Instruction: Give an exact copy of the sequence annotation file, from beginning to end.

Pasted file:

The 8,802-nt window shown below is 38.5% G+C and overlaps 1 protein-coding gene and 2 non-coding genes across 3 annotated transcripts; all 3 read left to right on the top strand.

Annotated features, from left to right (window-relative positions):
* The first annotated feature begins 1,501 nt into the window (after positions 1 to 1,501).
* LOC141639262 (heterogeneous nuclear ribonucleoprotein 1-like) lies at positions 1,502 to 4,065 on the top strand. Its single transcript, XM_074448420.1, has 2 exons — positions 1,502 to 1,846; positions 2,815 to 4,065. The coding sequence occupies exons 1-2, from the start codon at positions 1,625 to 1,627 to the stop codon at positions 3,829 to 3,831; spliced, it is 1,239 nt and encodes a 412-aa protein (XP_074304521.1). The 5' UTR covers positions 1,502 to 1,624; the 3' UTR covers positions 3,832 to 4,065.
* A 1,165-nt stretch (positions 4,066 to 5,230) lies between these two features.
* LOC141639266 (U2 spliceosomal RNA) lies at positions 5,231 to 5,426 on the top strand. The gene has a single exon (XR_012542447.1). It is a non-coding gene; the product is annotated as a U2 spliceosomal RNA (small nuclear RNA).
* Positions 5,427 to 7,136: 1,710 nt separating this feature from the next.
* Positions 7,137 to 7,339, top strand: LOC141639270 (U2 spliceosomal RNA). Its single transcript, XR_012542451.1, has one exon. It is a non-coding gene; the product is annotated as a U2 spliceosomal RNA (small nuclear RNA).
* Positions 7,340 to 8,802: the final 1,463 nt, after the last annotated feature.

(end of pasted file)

The 8,802-nt window shown below is 38.5% G+C and overlaps 1 protein-coding gene and 2 non-coding genes across 3 annotated transcripts; all 3 read left to right on the top strand.

Annotated features, from left to right (window-relative positions):
* The first annotated feature begins 1,501 nt into the window (after positions 1 to 1,501).
* LOC141639262 (heterogeneous nuclear ribonucleoprotein 1-like) lies at positions 1,502 to 4,065 on the top strand. Its single transcript, XM_074448420.1, has 2 exons — positions 1,502 to 1,846; positions 2,815 to 4,065. The coding sequence occupies exons 1-2, from the start codon at positions 1,625 to 1,627 to the stop codon at positions 3,829 to 3,831; spliced, it is 1,239 nt and encodes a 412-aa protein (XP_074304521.1). The 5' UTR covers positions 1,502 to 1,624; the 3' UTR covers positions 3,832 to 4,065.
* A 1,165-nt stretch (positions 4,066 to 5,230) lies between these two features.
* LOC141639266 (U2 spliceosomal RNA) lies at positions 5,231 to 5,426 on the top strand. The gene has a single exon (XR_012542447.1). It is a non-coding gene; the product is annotated as a U2 spliceosomal RNA (small nuclear RNA).
* Positions 5,427 to 7,136: 1,710 nt separating this feature from the next.
* Positions 7,137 to 7,339, top strand: LOC141639270 (U2 spliceosomal RNA). Its single transcript, XR_012542451.1, has one exon. It is a non-coding gene; the product is annotated as a U2 spliceosomal RNA (small nuclear RNA).
* Positions 7,340 to 8,802: the final 1,463 nt, after the last annotated feature.